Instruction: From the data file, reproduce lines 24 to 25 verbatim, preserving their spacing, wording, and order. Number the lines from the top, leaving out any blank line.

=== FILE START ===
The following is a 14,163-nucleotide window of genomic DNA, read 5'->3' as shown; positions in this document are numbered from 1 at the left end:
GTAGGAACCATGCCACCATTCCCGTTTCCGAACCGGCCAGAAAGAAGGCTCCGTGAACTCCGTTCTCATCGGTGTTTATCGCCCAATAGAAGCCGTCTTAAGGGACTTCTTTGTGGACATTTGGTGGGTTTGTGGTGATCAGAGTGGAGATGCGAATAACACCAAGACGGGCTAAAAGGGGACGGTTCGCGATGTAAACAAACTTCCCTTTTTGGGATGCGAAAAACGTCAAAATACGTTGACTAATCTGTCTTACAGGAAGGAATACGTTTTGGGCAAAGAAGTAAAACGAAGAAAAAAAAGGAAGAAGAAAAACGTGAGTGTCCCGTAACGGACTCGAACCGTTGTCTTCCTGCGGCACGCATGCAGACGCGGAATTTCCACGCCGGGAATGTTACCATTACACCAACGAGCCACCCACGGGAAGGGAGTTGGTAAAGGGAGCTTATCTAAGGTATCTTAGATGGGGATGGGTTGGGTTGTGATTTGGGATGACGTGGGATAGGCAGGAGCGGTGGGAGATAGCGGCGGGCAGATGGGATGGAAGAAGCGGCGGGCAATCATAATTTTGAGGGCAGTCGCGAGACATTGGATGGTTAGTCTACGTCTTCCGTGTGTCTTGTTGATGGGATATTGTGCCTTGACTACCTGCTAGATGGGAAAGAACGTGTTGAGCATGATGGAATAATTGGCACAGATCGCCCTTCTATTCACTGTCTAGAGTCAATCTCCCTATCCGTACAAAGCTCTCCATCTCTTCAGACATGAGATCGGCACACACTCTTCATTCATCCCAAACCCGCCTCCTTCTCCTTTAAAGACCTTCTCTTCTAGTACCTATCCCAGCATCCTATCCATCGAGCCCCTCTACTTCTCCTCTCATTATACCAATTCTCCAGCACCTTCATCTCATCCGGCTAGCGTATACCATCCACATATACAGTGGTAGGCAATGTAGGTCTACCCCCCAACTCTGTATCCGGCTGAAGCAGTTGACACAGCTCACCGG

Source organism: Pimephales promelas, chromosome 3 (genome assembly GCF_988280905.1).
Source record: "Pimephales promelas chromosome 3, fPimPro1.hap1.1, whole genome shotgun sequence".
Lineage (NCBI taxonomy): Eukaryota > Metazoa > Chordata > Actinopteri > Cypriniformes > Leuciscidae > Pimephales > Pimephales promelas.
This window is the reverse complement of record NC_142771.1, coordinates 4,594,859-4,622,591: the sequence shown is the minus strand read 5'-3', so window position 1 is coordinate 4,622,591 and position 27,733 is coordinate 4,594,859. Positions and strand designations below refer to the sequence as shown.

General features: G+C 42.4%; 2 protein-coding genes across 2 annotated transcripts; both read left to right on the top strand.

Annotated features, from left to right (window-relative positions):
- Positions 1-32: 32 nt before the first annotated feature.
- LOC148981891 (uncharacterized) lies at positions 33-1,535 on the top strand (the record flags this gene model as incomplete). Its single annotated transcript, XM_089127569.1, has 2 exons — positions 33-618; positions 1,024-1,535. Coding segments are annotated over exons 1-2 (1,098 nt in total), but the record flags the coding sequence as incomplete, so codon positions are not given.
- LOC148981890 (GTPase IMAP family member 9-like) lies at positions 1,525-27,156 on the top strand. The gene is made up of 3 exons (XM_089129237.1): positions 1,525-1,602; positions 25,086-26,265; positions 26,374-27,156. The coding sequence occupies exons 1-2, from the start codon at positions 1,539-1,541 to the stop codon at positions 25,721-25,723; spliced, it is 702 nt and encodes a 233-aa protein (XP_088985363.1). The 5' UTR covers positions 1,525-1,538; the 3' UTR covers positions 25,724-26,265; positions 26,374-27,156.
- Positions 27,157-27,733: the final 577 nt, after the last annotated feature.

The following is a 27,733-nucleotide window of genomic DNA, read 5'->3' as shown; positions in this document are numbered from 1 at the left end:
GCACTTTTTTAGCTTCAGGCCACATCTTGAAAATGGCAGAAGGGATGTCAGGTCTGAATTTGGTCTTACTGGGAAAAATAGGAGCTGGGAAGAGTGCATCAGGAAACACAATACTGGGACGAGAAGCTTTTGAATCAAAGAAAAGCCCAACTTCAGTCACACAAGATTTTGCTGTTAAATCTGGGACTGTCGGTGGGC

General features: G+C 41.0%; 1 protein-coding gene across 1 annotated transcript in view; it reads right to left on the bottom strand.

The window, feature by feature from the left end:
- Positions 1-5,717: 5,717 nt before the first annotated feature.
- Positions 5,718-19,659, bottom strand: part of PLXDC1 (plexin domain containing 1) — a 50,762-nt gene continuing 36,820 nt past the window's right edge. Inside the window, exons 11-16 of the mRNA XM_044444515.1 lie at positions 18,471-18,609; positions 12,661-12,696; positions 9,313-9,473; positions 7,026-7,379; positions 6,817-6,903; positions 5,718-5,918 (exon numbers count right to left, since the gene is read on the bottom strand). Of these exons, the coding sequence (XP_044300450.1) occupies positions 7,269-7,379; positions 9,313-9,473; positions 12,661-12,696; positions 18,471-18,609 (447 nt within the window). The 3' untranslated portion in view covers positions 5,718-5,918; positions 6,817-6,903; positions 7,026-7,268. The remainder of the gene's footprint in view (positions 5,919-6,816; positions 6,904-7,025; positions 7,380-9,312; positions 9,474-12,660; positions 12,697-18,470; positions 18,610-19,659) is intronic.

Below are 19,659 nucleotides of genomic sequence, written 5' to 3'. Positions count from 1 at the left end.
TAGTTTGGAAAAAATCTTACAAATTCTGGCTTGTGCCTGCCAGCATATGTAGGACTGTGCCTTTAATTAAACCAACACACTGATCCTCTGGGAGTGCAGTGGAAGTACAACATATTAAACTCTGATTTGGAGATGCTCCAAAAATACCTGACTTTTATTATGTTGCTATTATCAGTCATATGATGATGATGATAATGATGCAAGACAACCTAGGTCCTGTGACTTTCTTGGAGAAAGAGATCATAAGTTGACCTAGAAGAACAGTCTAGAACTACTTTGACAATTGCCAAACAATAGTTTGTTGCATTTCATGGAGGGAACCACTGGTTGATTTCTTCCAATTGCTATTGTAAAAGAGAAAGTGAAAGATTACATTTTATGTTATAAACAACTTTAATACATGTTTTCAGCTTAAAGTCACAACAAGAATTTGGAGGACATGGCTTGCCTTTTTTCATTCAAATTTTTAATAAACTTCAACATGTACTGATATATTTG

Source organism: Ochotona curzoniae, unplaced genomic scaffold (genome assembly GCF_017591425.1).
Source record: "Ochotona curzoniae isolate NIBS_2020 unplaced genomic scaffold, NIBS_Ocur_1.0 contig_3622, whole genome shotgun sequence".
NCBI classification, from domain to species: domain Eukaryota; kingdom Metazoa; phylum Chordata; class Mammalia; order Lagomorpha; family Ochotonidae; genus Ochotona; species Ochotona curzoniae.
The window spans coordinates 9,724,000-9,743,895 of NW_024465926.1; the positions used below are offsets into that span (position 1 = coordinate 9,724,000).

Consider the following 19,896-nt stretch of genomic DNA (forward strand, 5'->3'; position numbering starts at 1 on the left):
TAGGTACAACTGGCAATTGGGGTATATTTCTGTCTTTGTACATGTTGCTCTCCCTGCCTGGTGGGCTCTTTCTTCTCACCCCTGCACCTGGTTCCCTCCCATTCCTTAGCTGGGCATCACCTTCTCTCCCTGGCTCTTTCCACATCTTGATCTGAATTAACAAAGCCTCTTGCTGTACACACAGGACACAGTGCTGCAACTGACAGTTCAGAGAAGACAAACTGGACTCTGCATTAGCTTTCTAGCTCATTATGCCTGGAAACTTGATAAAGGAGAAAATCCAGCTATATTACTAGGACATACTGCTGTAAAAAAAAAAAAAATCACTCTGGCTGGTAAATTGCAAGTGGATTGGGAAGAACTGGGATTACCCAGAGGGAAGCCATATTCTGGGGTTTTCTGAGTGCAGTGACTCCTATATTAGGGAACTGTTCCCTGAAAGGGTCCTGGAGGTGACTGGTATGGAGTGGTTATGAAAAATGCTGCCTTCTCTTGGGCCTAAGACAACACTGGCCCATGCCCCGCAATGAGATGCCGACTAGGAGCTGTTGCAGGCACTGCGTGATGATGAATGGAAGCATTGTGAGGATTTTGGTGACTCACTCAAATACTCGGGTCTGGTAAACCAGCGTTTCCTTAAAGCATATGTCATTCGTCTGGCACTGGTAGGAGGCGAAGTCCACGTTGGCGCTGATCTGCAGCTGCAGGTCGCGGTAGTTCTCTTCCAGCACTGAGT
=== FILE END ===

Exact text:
The window spans coordinates 9,724,000-9,743,895 of NW_024465926.1; the positions used below are offsets into that span (position 1 = coordinate 9,724,000).

Consider the following 19,896-nt stretch of genomic DNA (forward strand, 5'->3'; position numbering starts at 1 on the left):